Durant 2 mois, je publierai ici quotidiennement des conseils pratiques et des témoignages d'enseignants de tout âge , niveau ou discipline, afin d'aider les plus hésitants. N'hésitez pas à y participer en laissant vos commentaires et en posant vos questions
I can't think of anything better in English (as a single-word equivalent adjective) than the most undecided/uncertain, as offered above by SwissPete and RomainHMM . However, it sounds like a translation and is not very idiomatic in English. May I suggest:
" ... je publierai ici quotidiennement des conseils pratiques et des témoignages ... afin d'aider les plus hésitants."
" ........... for those who feel they could benefit from it." Okay, it's not a direct translation, but in our political-correctness-gone-mad language these days, this turn of phrase avoids "stigmatizing" people for anything at all (as if hesitancy is some sort of crime) and instead, offers it as an opportunity for self-improvement (very touchy-feely!).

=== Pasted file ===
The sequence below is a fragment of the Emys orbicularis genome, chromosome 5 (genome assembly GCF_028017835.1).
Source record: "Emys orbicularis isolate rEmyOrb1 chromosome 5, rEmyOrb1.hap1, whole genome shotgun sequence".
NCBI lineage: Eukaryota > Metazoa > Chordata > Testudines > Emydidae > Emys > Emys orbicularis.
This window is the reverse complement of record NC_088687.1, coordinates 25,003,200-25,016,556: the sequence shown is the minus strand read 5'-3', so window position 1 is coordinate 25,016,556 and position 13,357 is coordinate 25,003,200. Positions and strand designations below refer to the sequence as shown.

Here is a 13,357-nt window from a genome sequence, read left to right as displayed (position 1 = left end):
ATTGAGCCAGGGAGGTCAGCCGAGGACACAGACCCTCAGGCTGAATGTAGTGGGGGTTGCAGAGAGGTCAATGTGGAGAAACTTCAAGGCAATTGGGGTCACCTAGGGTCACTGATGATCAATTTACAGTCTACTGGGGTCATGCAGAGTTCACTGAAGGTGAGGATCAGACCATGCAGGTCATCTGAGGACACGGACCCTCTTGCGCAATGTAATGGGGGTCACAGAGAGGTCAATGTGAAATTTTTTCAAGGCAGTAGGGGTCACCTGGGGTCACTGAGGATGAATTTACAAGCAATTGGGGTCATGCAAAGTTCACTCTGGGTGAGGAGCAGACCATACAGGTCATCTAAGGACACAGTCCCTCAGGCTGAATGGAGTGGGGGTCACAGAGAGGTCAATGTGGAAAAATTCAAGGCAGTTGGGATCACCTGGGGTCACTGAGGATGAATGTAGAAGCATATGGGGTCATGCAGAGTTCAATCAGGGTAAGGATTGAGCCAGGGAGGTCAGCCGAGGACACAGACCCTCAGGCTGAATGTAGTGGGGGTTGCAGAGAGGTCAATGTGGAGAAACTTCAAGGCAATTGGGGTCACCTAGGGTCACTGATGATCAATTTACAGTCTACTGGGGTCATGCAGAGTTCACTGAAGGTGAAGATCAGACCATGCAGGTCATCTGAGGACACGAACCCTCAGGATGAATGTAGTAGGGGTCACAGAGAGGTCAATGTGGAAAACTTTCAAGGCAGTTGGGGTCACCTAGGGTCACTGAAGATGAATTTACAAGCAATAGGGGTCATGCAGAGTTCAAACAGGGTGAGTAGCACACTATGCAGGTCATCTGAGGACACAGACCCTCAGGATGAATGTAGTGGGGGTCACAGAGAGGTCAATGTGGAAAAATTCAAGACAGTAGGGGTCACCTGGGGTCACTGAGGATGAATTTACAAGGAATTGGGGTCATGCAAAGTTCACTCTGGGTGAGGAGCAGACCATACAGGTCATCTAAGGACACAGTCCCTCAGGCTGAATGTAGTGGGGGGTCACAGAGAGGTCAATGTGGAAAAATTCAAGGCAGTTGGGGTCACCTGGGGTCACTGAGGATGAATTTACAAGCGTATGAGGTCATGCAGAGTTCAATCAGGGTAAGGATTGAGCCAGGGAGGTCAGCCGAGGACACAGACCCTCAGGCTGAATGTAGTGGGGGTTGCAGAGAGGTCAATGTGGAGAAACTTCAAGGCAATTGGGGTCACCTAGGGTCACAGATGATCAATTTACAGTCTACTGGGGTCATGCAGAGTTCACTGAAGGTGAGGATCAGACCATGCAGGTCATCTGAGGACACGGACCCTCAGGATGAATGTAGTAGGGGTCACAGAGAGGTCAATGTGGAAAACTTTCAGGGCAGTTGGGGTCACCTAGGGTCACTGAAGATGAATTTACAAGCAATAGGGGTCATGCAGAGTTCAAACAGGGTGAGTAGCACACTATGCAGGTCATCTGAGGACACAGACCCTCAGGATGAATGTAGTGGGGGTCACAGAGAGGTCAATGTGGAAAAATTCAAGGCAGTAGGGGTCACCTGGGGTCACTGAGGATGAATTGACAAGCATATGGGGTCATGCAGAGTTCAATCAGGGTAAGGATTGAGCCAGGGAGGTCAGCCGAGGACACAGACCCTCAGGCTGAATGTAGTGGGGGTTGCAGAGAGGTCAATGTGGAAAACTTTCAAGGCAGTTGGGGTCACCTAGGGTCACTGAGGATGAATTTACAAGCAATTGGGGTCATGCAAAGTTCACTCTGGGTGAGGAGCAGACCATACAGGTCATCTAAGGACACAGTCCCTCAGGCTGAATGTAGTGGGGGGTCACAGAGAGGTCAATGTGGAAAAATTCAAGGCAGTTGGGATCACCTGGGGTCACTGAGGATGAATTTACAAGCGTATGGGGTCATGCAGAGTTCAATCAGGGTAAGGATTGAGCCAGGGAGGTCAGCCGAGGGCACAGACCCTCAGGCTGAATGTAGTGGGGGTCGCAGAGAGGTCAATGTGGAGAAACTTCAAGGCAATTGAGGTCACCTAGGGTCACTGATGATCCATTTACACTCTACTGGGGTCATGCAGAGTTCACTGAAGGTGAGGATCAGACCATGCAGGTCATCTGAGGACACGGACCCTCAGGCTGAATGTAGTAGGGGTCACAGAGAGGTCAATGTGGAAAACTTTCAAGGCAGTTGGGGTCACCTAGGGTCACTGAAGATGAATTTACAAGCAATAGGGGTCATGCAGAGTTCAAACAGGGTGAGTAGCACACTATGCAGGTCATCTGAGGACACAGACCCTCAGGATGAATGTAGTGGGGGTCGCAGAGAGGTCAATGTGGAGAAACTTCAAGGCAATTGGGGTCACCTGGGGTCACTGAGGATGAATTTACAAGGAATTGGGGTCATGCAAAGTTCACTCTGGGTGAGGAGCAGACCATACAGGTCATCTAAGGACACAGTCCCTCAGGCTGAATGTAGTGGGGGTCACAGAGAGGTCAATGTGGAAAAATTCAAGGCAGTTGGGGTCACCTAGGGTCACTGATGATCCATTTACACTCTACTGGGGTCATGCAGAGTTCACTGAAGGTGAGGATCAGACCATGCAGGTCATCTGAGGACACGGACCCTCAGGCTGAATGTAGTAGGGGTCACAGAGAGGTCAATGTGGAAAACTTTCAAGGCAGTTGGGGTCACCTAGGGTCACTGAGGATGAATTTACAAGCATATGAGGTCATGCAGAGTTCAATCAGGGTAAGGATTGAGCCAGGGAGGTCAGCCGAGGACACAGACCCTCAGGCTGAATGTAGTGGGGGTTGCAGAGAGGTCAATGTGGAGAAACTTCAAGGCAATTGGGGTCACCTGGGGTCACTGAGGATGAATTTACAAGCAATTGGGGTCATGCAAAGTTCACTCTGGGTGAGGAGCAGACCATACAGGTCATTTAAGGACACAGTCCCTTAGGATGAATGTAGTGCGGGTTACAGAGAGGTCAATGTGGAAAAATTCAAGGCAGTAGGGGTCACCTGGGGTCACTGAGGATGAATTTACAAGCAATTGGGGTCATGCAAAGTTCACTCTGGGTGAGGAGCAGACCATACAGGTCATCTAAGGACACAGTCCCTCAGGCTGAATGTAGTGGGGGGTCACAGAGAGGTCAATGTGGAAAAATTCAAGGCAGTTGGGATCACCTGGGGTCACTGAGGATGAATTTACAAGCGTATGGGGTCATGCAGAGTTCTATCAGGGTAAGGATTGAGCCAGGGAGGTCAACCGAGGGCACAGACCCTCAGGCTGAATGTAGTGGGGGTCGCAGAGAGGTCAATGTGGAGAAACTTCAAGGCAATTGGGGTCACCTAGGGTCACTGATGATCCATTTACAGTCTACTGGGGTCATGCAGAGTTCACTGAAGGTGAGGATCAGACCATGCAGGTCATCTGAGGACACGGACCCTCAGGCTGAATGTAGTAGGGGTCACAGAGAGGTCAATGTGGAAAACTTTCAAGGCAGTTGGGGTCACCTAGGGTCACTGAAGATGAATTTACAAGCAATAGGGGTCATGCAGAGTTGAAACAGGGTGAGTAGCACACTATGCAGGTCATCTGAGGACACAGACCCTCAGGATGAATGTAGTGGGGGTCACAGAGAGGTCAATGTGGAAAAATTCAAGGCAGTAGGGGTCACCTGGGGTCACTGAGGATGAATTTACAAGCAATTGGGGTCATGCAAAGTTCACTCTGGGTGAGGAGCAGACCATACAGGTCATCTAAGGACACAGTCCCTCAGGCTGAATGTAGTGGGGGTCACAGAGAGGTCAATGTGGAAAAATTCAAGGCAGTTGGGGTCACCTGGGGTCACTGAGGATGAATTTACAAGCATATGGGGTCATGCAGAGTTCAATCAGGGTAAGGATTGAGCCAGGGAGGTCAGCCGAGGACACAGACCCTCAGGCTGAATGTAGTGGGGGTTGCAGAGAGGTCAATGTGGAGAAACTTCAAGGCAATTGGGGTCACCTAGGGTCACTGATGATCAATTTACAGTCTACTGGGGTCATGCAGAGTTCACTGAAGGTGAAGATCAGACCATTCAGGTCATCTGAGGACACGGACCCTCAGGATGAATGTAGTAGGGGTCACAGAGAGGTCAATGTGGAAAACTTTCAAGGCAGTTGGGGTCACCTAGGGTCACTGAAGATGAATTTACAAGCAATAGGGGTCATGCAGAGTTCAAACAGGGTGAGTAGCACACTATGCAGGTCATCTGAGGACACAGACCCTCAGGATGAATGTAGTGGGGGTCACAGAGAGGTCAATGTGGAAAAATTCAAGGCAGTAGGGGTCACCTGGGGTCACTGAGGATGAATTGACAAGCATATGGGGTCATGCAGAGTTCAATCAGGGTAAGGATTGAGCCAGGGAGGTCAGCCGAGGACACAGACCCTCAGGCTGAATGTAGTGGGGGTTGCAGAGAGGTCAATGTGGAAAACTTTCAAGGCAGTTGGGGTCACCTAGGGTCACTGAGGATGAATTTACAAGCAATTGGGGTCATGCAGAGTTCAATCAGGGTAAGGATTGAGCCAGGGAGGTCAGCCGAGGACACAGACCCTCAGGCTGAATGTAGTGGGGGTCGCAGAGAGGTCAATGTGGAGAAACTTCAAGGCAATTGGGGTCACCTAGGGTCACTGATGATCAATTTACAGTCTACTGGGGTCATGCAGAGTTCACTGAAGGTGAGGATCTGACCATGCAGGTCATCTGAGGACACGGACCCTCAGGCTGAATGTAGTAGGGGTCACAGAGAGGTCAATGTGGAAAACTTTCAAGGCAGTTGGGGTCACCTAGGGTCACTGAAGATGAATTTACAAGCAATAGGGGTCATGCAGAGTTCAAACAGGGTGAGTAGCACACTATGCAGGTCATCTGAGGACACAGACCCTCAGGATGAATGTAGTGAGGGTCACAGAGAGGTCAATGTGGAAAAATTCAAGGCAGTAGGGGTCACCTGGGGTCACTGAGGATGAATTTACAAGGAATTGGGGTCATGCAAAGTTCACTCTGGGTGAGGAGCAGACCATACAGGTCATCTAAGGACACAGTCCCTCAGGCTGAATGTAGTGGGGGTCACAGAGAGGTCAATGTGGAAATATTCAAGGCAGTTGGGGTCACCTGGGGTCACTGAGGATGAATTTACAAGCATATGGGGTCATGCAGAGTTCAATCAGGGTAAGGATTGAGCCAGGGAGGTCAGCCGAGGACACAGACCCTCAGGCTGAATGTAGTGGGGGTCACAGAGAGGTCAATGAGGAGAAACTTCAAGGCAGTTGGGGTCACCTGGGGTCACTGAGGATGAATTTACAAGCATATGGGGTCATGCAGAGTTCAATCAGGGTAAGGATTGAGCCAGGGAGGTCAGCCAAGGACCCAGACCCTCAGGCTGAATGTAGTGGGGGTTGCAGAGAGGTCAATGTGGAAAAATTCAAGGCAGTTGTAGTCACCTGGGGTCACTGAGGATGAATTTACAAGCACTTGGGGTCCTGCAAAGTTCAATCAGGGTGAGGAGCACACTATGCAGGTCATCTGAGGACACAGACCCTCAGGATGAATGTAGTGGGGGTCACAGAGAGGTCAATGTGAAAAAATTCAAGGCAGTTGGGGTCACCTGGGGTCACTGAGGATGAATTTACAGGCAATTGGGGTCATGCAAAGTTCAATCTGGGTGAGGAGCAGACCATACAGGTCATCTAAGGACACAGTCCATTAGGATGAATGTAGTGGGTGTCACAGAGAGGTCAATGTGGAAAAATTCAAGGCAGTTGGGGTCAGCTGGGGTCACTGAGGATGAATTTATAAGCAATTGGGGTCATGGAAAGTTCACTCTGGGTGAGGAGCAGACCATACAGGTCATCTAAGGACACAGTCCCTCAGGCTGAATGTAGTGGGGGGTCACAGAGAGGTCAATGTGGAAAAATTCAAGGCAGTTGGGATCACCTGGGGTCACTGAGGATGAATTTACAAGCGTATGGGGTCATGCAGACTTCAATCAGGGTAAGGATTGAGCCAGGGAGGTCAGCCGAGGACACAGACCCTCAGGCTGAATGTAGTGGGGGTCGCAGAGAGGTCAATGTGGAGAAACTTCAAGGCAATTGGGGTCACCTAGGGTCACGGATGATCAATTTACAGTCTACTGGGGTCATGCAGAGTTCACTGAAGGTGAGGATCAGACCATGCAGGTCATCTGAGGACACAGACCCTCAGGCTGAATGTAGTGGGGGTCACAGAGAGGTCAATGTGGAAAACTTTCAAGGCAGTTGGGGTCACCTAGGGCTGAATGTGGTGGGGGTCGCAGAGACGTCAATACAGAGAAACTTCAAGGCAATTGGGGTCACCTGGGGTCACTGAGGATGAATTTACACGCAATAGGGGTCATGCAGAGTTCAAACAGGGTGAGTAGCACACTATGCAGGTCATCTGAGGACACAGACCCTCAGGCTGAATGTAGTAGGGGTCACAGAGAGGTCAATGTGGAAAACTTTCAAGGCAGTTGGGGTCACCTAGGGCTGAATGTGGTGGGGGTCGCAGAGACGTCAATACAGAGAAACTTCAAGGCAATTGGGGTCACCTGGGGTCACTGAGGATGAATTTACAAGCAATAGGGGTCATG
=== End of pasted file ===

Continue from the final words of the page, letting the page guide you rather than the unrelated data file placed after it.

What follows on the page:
And for "N'hésitez pas.." in the next sentence, I hope you're going to use the very idiomatic "Please feel free to ...."
It is this word 'plus'/'the most' that troubles me because in English we don't say like this 'the most hesitant' in this context. In English, we may simply say 'in order to help those hesitant/unsure/undecided' or if we want say more emphatically, then we may say 'still hesitant'. In this context and in English, we never want to direct the message to 'the most hesitant' as if there is such a 'the plain hesitant vs 'the most hesitant'. In a nutshell, why use 'plus'?
which isn't exactly the same as "undecided/uncertain". But as I said, I may be misreading the context.
We wouldn't say : Les hésitants ... hence the addition of plus. That is : ceux qui sont plus hésitants (moins à l'aise/sûrs)... que les autres. Without « plus » , we'd say : Ceux qui hésitent encore... and that's your "still hesitant".